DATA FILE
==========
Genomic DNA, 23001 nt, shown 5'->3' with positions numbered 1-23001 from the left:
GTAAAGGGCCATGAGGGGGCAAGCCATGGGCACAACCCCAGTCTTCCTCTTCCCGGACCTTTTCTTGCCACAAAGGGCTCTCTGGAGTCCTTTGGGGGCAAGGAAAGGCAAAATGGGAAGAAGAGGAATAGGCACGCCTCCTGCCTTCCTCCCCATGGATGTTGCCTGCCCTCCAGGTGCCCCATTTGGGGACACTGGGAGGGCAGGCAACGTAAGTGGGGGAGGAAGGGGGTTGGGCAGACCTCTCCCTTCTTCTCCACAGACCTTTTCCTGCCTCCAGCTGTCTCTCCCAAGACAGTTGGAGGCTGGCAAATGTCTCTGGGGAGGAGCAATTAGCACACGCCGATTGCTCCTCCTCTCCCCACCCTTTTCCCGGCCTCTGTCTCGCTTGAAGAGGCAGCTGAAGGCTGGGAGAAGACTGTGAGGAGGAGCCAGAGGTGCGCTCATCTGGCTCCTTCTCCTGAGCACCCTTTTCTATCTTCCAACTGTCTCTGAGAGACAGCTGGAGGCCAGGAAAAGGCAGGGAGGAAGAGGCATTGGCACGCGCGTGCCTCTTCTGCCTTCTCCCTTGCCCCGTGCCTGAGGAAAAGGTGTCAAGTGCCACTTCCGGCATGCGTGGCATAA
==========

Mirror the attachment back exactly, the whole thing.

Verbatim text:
Genomic DNA, 23001 nt, shown 5'->3' with positions numbered 1-23001 from the left:
GTAAAGGGCCATGAGGGGGCAAGCCATGGGCACAACCCCAGTCTTCCTCTTCCCGGACCTTTTCTTGCCACAAAGGGCTCTCTGGAGTCCTTTGGGGGCAAGGAAAGGCAAAATGGGAAGAAGAGGAATAGGCACGCCTCCTGCCTTCCTCCCCATGGATGTTGCCTGCCCTCCAGGTGCCCCATTTGGGGACACTGGGAGGGCAGGCAACGTAAGTGGGGGAGGAAGGGGGTTGGGCAGACCTCTCCCTTCTTCTCCACAGACCTTTTCCTGCCTCCAGCTGTCTCTCCCAAGACAGTTGGAGGCTGGCAAATGTCTCTGGGGAGGAGCAATTAGCACACGCCGATTGCTCCTCCTCTCCCCACCCTTTTCCCGGCCTCTGTCTCGCTTGAAGAGGCAGCTGAAGGCTGGGAGAAGACTGTGAGGAGGAGCCAGAGGTGCGCTCATCTGGCTCCTTCTCCTGAGCACCCTTTTCTATCTTCCAACTGTCTCTGAGAGACAGCTGGAGGCCAGGAAAAGGCAGGGAGGAAGAGGCATTGGCACGCGCGTGCCTCTTCTGCCTTCTCCCTTGCCCCGTGCCTGAGGAAAAGGTGTCAAGTGCCACTTCCGGCATGCGTGGCATAA